The actions that beekeepers take as they work in the hives often affect the colony for months into the future. An early fall hive inspection alerts us to actions that need to be taken to ensure that the bees will be able to care for the brood next spring. I assisted Shirley Murphy inspect her Tennessee River bee hives. We found healthy colonies with queens still laying some eggs, but at a lesser rate than earlier in the year. It’s a good sign to find egg laying activity in October. Worker bees that emerge in the fall have a different physiology from the bees of spring and summer. Bees emerging in the fall can live for six months, and they will be capable of producing the brood food for the next year’s first brood. The older bees in the hive now are summer bees that will not live through the winter. Spring and summer bees have a shorter life of about six weeks. Mike Worthy identified the queen bees, and we made slight realignments of frames to place the brood nest low in the hive with frames of honey above the brood. Since the workers were still feeding larvae, we made sure there was a frame of pollen on either side of the brood nest. Nurse bees feeding larvae like to have pollen close at hand. With a drought limiting fall nectar production, we identified hives light in honey stores so that they could be given a supplemental feeding. Bees fed sugar syrup now have enough time to convert it into honey before winter arrives.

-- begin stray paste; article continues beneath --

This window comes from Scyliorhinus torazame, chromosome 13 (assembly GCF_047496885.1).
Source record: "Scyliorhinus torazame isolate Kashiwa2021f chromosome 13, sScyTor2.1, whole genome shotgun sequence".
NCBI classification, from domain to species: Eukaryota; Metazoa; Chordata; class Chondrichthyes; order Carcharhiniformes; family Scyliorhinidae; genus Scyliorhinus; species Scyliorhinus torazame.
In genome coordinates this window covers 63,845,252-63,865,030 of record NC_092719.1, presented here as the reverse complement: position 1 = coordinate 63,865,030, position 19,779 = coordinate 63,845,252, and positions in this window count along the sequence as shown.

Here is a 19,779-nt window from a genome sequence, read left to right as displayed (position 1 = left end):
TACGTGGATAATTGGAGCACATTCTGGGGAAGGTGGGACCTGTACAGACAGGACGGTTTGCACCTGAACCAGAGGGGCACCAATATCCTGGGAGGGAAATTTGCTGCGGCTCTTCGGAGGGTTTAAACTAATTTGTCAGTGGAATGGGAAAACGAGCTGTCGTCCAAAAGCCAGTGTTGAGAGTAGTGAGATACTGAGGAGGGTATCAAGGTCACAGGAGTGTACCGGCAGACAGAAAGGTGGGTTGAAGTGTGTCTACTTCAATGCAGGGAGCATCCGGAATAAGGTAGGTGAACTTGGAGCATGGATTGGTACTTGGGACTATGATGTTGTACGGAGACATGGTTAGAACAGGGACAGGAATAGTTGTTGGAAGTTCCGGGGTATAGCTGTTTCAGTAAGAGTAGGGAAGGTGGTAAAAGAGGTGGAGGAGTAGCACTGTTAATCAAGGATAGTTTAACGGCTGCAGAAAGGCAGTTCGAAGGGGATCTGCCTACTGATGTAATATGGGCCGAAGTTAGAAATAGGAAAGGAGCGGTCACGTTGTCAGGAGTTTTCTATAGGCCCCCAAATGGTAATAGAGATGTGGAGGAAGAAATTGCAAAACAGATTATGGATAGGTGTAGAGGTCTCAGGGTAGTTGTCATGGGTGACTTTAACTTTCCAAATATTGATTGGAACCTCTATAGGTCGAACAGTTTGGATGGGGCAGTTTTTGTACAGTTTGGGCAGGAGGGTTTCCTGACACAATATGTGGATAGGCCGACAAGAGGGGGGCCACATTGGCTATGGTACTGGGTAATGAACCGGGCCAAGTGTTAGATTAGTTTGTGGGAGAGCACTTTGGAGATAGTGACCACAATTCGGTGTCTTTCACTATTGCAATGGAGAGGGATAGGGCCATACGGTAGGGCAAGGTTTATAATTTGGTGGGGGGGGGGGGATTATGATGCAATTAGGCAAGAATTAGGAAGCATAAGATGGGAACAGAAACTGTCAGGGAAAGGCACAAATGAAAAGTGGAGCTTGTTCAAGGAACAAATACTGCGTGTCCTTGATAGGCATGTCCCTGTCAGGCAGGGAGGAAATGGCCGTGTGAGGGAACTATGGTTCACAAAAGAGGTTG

Another visit to Agnes Stark’s Arlington, Tennessee bee hives found large populations of bees with egg laying activity in progress as well. The longer that queens lay eggs in the fall, the more workers there will be to feed the colony’s brood in the late winter and early spring. In each bee yard we found few drones; most had been ejected from the hives.